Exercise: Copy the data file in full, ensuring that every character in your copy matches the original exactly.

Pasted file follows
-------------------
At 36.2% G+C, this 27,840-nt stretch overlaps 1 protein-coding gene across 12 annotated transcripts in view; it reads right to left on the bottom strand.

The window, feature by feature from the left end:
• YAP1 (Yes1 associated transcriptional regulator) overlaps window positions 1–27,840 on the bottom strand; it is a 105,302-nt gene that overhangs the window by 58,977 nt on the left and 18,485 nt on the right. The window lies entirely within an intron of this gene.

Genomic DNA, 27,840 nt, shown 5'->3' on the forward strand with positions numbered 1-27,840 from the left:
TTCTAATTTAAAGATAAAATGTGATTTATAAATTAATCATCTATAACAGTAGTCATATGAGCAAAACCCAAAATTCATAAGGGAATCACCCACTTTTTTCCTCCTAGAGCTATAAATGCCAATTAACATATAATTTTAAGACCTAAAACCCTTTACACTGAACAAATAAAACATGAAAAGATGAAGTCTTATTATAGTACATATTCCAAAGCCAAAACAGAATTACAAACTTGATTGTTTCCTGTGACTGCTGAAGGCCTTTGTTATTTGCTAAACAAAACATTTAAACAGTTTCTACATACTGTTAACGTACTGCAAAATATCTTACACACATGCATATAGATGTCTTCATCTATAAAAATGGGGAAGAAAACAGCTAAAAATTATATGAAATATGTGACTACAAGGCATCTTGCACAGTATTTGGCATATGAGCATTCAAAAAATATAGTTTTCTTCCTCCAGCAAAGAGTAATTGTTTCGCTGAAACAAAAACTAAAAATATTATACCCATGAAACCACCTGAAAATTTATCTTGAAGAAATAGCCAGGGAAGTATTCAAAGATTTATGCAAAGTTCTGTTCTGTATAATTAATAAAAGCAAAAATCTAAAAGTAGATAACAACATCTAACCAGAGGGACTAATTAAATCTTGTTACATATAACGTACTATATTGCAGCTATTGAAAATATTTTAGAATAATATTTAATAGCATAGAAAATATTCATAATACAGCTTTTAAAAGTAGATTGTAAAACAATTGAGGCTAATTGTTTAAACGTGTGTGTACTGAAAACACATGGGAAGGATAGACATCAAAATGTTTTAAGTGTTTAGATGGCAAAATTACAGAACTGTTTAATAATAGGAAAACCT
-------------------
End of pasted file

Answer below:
At 36.2% G+C, this 27,840-nt stretch overlaps 1 protein-coding gene across 12 annotated transcripts in view; it reads right to left on the bottom strand.

The window, feature by feature from the left end:
• YAP1 (Yes1 associated transcriptional regulator) overlaps window positions 1–27,840 on the bottom strand; it is a 105,302-nt gene that overhangs the window by 58,977 nt on the left and 18,485 nt on the right. The window lies entirely within an intron of this gene.

Genomic DNA, 27,840 nt, shown 5'->3' on the forward strand with positions numbered 1-27,840 from the left:
TTCTAATTTAAAGATAAAATGTGATTTATAAATTAATCATCTATAACAGTAGTCATATGAGCAAAACCCAAAATTCATAAGGGAATCACCCACTTTTTTCCTCCTAGAGCTATAAATGCCAATTAACATATAATTTTAAGACCTAAAACCCTTTACACTGAACAAATAAAACATGAAAAGATGAAGTCTTATTATAGTACATATTCCAAAGCCAAAACAGAATTACAAACTTGATTGTTTCCTGTGACTGCTGAAGGCCTTTGTTATTTGCTAAACAAAACATTTAAACAGTTTCTACATACTGTTAACGTACTGCAAAATATCTTACACACATGCATATAGATGTCTTCATCTATAAAAATGGGGAAGAAAACAGCTAAAAATTATATGAAATATGTGACTACAAGGCATCTTGCACAGTATTTGGCATATGAGCATTCAAAAAATATAGTTTTCTTCCTCCAGCAAAGAGTAATTGTTTCGCTGAAACAAAAACTAAAAATATTATACCCATGAAACCACCTGAAAATTTATCTTGAAGAAATAGCCAGGGAAGTATTCAAAGATTTATGCAAAGTTCTGTTCTGTATAATTAATAAAAGCAAAAATCTAAAAGTAGATAACAACATCTAACCAGAGGGACTAATTAAATCTTGTTACATATAACGTACTATATTGCAGCTATTGAAAATATTTTAGAATAATATTTAATAGCATAGAAAATATTCATAATACAGCTTTTAAAAGTAGATTGTAAAACAATTGAGGCTAATTGTTTAAACGTGTGTGTACTGAAAACACATGGGAAGGATAGACATCAAAATGTTTTAAGTGTTTAGATGGCAAAATTACAGAACTGTTTAATAATAGGAAAACCT